You're not going to be able to make anything equivalent to a commercial product, but you can make a heat pipe that does work as an experiment. I've done just this out of some refridgerator tubing and a brass valve.
WARNING: This is dangerous. If you're going to do it at all, do it outside and wear face/eye protection.
Basically, I pinched and soldered one end of the tube and put the valve with a second, bent piece of copper tubing on the other. To make the heat pipe, I filled the tube completely with acetone, shut the valve and put the soldered end into a cup of nearly boiling water. At this point, I could feel the tube vibrating with what I imagine was the fury of boiling acetone so I opened the valve briefly and closed it again. The assembly spit acetone out of the bent copper tube after the valve (It's bent so you can direct the acetone away or into a receptacle of some sort) and I closed the valve as soon as I saw vaporous acetone come out, even if there was still liquid coming out.
Now, I had an evacuated tube with approximately the ideal amount of liquid acetone to act as a heat pipe. I let the pipe cool and then put the soldered end into a cup of nearly boiling water. Lo and behold, the top of the heat pipe became hot quite rapidly whereas a simple piece of copper pipe equal in length to the heat pipe did not even warm up.
Naturally, the heat pipe only worked vertically because I did not include a wicking structure or anything like that.
Well, looking around, I found some heatpipes. zalman had some older vga coolers that used heatpipes that weren't permanently soldered to the coolers. I could probably by one of those kits that comes with 2 heatpipes.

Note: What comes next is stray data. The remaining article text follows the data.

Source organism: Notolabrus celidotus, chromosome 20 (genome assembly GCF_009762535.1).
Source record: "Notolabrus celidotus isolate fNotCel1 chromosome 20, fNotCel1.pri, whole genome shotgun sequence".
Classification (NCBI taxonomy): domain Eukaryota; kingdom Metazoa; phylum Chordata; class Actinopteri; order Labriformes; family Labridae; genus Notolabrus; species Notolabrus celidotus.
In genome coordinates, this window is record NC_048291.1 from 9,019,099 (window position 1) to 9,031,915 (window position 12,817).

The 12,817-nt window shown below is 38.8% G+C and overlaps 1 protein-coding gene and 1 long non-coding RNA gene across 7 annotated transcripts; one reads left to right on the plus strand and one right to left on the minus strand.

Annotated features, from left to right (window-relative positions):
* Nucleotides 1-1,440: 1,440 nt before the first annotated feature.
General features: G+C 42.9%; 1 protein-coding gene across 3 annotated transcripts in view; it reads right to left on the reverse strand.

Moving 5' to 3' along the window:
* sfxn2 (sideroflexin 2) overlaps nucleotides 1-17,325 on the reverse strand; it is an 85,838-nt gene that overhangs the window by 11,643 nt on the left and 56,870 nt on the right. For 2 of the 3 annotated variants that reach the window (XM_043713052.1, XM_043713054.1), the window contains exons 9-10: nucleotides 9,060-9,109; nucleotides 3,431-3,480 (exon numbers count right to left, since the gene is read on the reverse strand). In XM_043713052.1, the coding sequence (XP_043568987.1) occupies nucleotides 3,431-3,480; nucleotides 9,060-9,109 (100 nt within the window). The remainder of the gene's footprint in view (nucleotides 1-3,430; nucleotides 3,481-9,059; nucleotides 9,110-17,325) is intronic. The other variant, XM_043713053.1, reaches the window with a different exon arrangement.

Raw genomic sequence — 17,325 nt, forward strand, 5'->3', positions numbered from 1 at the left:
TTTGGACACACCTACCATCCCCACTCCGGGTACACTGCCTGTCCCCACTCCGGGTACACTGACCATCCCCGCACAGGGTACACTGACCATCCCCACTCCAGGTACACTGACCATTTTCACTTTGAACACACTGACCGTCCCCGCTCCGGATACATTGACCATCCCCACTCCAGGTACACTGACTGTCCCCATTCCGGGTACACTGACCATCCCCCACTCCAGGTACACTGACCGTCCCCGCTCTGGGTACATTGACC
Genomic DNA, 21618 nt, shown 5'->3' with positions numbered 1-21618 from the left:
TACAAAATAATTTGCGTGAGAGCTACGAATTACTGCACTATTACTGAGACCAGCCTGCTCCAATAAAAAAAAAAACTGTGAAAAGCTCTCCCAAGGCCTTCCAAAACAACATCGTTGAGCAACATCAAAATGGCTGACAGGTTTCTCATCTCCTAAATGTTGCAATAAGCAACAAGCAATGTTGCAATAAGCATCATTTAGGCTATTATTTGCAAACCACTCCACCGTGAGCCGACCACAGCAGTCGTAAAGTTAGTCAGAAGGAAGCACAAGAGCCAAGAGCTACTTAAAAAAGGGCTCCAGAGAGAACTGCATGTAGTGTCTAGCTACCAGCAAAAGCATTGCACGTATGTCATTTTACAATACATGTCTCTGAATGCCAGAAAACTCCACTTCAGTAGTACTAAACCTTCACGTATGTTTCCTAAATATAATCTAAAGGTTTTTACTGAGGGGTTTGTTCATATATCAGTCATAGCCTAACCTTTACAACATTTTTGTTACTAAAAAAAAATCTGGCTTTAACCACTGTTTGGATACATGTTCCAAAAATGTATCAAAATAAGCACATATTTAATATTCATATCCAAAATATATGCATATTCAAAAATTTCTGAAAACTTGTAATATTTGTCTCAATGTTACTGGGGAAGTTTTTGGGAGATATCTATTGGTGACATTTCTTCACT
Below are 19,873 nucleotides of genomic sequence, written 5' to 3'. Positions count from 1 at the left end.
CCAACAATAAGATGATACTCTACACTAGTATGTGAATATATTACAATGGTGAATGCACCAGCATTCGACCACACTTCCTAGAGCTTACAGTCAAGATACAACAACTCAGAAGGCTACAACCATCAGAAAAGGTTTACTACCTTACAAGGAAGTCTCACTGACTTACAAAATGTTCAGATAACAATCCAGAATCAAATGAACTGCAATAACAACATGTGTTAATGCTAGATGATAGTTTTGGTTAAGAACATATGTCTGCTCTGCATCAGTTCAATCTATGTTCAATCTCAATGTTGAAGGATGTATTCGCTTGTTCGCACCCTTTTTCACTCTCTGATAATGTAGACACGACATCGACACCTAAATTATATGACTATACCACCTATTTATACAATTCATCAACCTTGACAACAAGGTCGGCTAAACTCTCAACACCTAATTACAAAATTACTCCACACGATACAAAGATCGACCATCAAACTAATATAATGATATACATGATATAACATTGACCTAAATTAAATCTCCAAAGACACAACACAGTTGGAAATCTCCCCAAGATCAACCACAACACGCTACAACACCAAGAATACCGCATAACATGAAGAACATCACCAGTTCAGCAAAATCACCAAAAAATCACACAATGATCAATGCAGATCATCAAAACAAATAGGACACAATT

That is also called a thermosyphon by some people. The same thing should work with just using r134a freon. The pressures involved will make it such that the amount of air in the system may be minor enough to not affect overall performance much even without vacuuming out the system first.
What I am personally planning on doing in the near future is making essentially the same thing Inept did, but with water as the substance inside. With water you could easily get the bottom end of a tube up to boil to evacuate the air and then bend the other end over and solder shut. I might just go do a test run with a single pipe before I hook up a cpu block and huge radiator complex.
Last night I was playing around making a single tube version with just water. It is possible to solder the end shut, but reasonably tricky to keep air from getting back in. Further, since water has such a low vapor pressure at room temp it seems like almost any air getting in seriously harms performance. Basically, after I first made got it sealed the tube (4~5 foot piece of 1/2" soft copper) worked great on the bottom 3/4. Today it has about 1/4 working most likely due to some pinhole leak in the solder.
I believe if you dont mind using something more flamable, and have plenty of fireproof clothing, then using acetone or something similar while shoving some cotton down the length of the device might work for your purposes.
After seeing how much water I shot out of my tube before it all went to steam going out, I am not sure if I want to try that yet.